It’s a truism that most college graduates go into fields that have no direct relation to their majors, but does it matter what you study in college? The answer is yes, but not necessarily for the reasons you think. Some majors are more likely to help you find a job and rake in cash, while others are likely to help you achieve satisfaction in life.
According to Forbes, engineering majors experience lower unemployment and make more money than graduates of any other major. According to the same article, liberal arts majors tend to make less money, but often experience greater satisfaction with their lives than other majors. And earning a college degree, regardless of your major, is statistically likely to boost you well above the U.S. median income, as well as providing you with a good shot at promising career paths.
But to see the diverse paths successful people follow during their college years, consider these successful CEOs:
Larry Page was one of the founders and the first CEO of Google. He started the company while working on a PhD in computer science at Stanford. He had previously earned a Master’s in Computer Science from Stanford and a Bachelor’s in Engineering from the University of Michigan. According to Forbes, “He wants to tap the brains of his company to deliver ‘moon shots’ of innovation, saying ‘If you’re not doing some things that are crazy, then you’re doing the wrong things.’” In addition to the company’s much buzzed-about Google Glass project, Page is currently investing in a venture that aims to mine asteroids with robots.
Sam Palmisano earned a history degree from Johns Hopkins. He was also recognized for his musical ability and his performance on the football field, even turning down an offer to play in the NFL. He got his first job at IBM as a salesman in 1973 and eventually served as CEO from 2002-12. In 2005, he was awarded an honorary Doctorate of Humane Letters from Rensellaer Polytechnic Institute. He still loves to read about history in his spare time.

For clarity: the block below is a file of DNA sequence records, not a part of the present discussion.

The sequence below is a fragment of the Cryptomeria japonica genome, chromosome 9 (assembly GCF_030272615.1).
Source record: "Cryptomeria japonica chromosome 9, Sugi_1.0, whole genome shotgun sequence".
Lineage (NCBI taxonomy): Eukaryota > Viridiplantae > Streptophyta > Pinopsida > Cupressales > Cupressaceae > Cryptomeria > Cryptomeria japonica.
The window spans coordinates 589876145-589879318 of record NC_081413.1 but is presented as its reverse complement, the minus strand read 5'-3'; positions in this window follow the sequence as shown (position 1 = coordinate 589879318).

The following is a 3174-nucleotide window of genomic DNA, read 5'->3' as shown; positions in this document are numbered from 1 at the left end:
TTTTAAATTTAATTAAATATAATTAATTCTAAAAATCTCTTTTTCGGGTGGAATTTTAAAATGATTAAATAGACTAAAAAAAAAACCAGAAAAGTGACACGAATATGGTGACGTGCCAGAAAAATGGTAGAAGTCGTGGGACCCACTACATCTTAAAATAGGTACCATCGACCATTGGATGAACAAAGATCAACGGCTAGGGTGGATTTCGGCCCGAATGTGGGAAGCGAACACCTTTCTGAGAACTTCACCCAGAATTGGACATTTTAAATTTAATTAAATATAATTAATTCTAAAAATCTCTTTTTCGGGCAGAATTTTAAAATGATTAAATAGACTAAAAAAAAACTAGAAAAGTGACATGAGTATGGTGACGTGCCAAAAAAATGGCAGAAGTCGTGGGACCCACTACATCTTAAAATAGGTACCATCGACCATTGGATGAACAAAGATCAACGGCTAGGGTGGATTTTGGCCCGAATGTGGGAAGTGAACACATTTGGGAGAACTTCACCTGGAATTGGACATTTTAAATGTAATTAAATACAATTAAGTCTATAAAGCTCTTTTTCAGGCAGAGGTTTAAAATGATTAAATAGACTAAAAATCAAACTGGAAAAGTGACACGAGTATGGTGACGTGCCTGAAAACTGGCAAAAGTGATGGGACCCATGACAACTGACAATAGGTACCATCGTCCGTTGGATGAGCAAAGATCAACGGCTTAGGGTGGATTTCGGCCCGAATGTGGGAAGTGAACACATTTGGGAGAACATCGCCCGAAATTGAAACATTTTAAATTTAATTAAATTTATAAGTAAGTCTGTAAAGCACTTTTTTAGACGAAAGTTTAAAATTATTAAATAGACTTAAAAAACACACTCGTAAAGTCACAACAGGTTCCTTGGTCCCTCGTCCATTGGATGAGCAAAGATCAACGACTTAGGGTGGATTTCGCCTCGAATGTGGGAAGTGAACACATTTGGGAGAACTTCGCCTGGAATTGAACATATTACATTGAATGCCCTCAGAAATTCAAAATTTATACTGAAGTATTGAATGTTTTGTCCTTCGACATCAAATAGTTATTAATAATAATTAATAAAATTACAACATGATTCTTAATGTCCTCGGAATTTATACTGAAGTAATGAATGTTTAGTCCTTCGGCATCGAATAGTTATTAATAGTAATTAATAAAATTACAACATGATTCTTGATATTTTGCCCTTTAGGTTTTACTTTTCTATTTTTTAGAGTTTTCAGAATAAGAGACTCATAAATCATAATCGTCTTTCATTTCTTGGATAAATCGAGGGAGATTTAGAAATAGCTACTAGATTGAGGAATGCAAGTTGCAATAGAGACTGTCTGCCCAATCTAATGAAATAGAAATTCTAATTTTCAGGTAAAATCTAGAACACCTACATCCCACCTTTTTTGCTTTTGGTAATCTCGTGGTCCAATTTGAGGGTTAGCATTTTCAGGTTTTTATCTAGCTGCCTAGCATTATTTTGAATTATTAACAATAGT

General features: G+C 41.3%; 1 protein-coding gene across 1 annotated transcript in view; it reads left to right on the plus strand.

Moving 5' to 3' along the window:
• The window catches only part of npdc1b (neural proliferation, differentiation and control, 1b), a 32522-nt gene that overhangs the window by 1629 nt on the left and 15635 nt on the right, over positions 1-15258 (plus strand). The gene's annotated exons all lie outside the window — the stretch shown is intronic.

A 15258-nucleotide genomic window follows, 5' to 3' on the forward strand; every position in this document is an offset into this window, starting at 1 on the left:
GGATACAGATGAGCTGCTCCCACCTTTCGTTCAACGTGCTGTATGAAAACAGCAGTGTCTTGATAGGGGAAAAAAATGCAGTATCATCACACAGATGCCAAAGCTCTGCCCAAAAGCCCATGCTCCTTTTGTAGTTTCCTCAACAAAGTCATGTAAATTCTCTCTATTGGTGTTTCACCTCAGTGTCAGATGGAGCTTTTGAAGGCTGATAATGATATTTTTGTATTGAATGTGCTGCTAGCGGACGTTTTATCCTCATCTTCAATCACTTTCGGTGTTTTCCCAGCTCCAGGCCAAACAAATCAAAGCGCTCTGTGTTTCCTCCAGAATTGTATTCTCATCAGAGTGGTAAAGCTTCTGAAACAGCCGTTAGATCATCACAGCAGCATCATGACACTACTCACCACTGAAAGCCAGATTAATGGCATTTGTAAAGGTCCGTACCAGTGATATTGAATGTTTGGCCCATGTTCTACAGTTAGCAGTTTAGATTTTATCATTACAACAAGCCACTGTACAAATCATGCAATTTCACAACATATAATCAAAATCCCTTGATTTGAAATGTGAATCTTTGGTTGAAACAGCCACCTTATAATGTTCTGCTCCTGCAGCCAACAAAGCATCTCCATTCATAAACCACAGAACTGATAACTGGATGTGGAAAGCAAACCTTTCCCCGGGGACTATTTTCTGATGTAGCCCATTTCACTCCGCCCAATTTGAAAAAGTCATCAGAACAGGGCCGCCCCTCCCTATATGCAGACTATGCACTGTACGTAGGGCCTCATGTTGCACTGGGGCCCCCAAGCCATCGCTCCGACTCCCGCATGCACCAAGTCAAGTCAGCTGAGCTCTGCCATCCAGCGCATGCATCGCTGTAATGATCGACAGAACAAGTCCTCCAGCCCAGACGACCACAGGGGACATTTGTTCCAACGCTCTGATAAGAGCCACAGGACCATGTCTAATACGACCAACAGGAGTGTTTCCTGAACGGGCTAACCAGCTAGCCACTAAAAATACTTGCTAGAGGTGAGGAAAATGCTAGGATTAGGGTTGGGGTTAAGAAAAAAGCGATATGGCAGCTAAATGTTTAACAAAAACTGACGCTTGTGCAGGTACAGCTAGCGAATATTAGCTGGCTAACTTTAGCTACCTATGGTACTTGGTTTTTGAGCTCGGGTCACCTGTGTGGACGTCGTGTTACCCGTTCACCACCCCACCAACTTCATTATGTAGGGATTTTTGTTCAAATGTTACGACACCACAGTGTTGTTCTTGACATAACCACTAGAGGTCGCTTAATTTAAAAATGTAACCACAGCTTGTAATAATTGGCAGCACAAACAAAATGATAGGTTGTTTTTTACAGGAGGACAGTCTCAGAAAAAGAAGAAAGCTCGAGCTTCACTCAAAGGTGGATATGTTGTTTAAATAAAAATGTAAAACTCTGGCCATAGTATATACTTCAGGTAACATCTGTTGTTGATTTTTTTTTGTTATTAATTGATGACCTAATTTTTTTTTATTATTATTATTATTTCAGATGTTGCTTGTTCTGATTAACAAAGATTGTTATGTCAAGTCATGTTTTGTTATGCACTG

Larry Ellison dropped out of both the University of Illinois and the University of Chicago before founding Software Development Labs with Robert Miner and Ed Oates. The young company won a two-year contract developing a database project for the CIA. The project’s code name, Oracle, later became the name of Ellison’s corporation. According to the Washington D.C. Academy of Achievement, Oracle is now the world’s largest business software company, supplying software to all of the Fortune Global 100 companies.
So how do you know what major is right for you? Don’t assume that you have to decide the rest of your life at age 18 if you want to be successful. After all, only 11 percent of CEO’s majored in business administration.
The best bet is to study what interests and excites you. If you have a particular job or graduate degree in mind after college, it’s a good idea to research which majors might help you to get your foot in the door there, too.
You don’t need to be a pre-med major to go to med school, although a solid background in the sciences helps (and it doesn’t matter much whether it’s biology or the social sciences). So study what excites you, and keep in mind that your major isn’t the only factors employers or graduate school admissions officers will look at.